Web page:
October is Breast Cancer Awareness Month and the Northeast Regional Cancer Centre, in partnership with Cancer Care Ontario, is encouraging women between the ages of 50 and 74 to talk with their health care providers about getting screened regularly with a mammogram.
Breast cancer is the most common form of cancer in Canadian women, affecting 1 in 8 in her lifetime. Regular Screening aims to detect cancer as early as possible, before symptoms appear.
“Early detection saved my life,” says 63 year old Denise Morin. “I was screened at the Ontario Breast Screening Program in Sudbury and required further tests due to the results of my mammogram. The outcome was a diagnosis of a very aggressive type of breast cancer that was caught early and I was treated immediately. In my opinion the program works and all eligible women should get screened.”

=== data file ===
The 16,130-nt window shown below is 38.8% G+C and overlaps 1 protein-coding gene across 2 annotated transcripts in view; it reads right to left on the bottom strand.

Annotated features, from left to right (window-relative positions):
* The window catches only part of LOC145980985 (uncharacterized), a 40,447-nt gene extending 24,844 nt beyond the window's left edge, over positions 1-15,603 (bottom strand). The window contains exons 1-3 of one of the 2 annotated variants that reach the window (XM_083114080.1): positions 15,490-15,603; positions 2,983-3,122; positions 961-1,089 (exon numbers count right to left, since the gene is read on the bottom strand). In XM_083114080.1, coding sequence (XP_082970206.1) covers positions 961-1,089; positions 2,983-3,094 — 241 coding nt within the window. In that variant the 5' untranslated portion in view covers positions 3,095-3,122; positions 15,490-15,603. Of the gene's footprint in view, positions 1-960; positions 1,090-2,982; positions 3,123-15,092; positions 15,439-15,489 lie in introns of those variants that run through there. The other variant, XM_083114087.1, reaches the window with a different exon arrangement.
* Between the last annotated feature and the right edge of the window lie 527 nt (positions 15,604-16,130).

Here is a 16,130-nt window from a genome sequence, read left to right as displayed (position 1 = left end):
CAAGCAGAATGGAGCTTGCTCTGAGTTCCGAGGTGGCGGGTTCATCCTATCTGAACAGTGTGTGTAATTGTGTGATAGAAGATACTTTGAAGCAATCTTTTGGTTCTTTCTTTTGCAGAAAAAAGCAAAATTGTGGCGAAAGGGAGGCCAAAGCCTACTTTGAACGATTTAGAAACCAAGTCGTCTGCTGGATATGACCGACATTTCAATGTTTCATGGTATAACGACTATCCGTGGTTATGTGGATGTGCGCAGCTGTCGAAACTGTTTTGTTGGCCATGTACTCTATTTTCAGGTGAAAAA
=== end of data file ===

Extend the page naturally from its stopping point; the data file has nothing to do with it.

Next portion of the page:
In 2018, more than 11,700 women were diagnosed with the disease in Ontario and 1,977 women lost their lives to breast cancer. However, for women ages 50 to 69, one death is prevented for every 721 women who get regular mammograms. But there is room for improvement when it comes to screening rates in Northern Ontario.
“While we know regular screening is effective, we still have a lot of work to do to convince more women to get regular mammograms,” says Dr. Raveen Kaur, Regional Breast Imaging Lead for Northeastern Ontario. “Last year in Northeastern Ontario, close to 100,000 women were eligible for screening, but only 63% participated. We need to do better.”
Women, aged 50 to 74, who don’t have a family history of breast cancer and are at average risk should be screened every two years with mammography. Making an appointment is easy since a referral is not needed. Women can simply call 1-800-668-9304 to make an appointment at any of the 13 Northeastern Ontario Breast Screening Program locations or by going to www.cancercare.on.ca
Women who do have a family history of breast cancer are encouraged to discuss their screening options with their family doctor or nurse practitioner.